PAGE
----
The second structural change is in the internal politics of the United States. Israel has transformed from an issue on which there was a fierce and strident bipartisan consensus to one with more partisan implications. This is partly because a new generation of liberals has incubated their political mobilization in an era of Blacks Lives Matter and systemic inequality, and partly because of the obnoxious figure of Benjamin Netanyahu, whose antipathy towards Barack Obama and total embrace of Donald Trump. , from one right-wing nationalist to another, has not been easily forgotten by Democratic voters. Taken together, these developments mean that Israel can no longer count on broad-based support from across the political spectrum.
Alongside the partisan angle, the media and cultural environment in the US is more conducive to a more balanced approach.
To be sure, the dominant weight of coverage continues to favor Likud-style or AIPAC-style talking points. But there have been green shoots in print, television and social media. The New York Times and MSNBC are broadcasting Palestinian voices. Mainstream Democrats like Tim Kaine and Chris Murphy are joining with people like Bernie Sanders and members of the so-called Squad (Alexandra Ocasio-Cortez, Ilhan Omar or Rashida Tlaib) in rejecting America’s unconditional support for Israel. Supporting the rights and dignity of the Palestinians is no longer a marginal position.
The third force driving a turnaround on Israel is America’s global reputation. The Biden administration has gone to great lengths to highlight, especially to outside audiences, that Trump was an aberration. The veracity of this claim aside (on major national and international arenas, Trump was a continuation, not a contradiction, of American policy), Trump’s near-performative lack of emphasis on human rights provides Biden with an excellent opportunity. If you really want to show that “America is back” and that nothing like Trump or Trumpism will ever be seen again, then what better way than to hold Israel accountable?
Biden’s terrible record in Israel
All that said, even if the political costs of a change in Israel’s policy have come down, Biden would be one of the leaders least likely to take advantage. Simply put, he has a gruesome record when it comes to confronting Israel.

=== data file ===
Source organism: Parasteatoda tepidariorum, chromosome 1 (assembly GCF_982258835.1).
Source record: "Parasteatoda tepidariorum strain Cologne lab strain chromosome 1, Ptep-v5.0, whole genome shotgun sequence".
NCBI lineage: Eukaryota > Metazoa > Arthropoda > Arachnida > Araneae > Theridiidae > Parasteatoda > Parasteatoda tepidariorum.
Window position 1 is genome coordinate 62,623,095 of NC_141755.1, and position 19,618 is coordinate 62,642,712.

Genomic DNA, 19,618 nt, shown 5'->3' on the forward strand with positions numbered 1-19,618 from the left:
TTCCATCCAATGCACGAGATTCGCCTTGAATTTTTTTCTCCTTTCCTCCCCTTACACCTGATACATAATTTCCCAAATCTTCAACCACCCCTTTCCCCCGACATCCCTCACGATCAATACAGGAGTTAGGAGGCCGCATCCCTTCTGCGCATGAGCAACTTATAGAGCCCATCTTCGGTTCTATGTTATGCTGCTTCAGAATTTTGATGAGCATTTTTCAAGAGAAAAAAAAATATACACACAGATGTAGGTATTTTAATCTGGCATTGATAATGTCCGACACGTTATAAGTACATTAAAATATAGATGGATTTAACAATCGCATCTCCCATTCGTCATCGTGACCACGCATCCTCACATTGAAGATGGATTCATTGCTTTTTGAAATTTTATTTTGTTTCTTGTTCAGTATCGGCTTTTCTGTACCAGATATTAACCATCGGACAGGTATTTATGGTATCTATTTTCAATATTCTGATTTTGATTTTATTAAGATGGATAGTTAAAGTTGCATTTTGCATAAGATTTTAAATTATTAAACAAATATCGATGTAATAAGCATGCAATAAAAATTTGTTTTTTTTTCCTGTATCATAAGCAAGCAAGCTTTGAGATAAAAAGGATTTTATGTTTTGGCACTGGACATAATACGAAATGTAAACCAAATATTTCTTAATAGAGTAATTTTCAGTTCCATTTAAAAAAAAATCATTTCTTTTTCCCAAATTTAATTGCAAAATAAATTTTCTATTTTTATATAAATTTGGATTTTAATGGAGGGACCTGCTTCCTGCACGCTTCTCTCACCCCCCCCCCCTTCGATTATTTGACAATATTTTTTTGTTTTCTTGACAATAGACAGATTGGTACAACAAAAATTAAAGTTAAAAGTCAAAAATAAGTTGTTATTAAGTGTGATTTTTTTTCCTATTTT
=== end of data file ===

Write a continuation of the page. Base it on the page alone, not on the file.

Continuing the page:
As Barack Obama’s vice president, Biden publicly or privately undermined his boss’s policies on Israel on numerous occasions. For example, throughout 2009 and 2010, Biden counseled Obama against his strategy of publicly pressuring Netanyahu to freeze settlements, urging instead that there be “no daylight between” the United States and Israel.
When in 2010, Secretary of State Hillary Clinton pressured Netanyahu in a phone call to freeze the settlement entirely, as well as to obtain credible assurances that he would move forward with negotiating a two-state solution, Biden followed up with a More conciliatory call, one that encouraged Netanyahu to ignore what he saw as a divided administration. Similarly, Biden opposed Obama’s wishes to abstain, rather than veto, UN resolutions condemning Israeli settlements in 2016.
More recently, in the run-up to the 2020 elections, progressives believed they had obtained assurances that the party’s platform at the convention would contain references to Palestinians undergoing an “occupation,” a historic first. But Biden personally intervened to ensure that the word was erased.
Go bold Joe
In general, Biden has been reluctant to exert even the slightest pressure on Israel. His actions have reflected his persistent view that the Palestinians do not deserve to spend the political capital that would be needed to genuinely advance their aspirations.
Such shyness would be wrong in 2021. No one expects the United States to make a radical turn and support Palestinian statehood as vociferously as it did Kosovo, or to sanction Israel as if it were Venezuela.
But at the very least, the United States can condition its billions in aid and advanced military equipment on Israel not challenging official US policy. He can point out in his rhetoric that he cares as much about the lives of the Palestinians as he is about “Israel’s right to defend itself.” It can stop providing diplomatic protection to Tel Aviv at the UN, where it constantly vetoes resolutions condemning Israeli actions. And it can stop participating in the charade that sitting idly by while a client state commits gross rights violations and war crimes is even remotely consistent with its self-proclaimed values or interests.
The opinions expressed in this article are the author’s own and do not necessarily reflect the editorial position of Al Jazeera.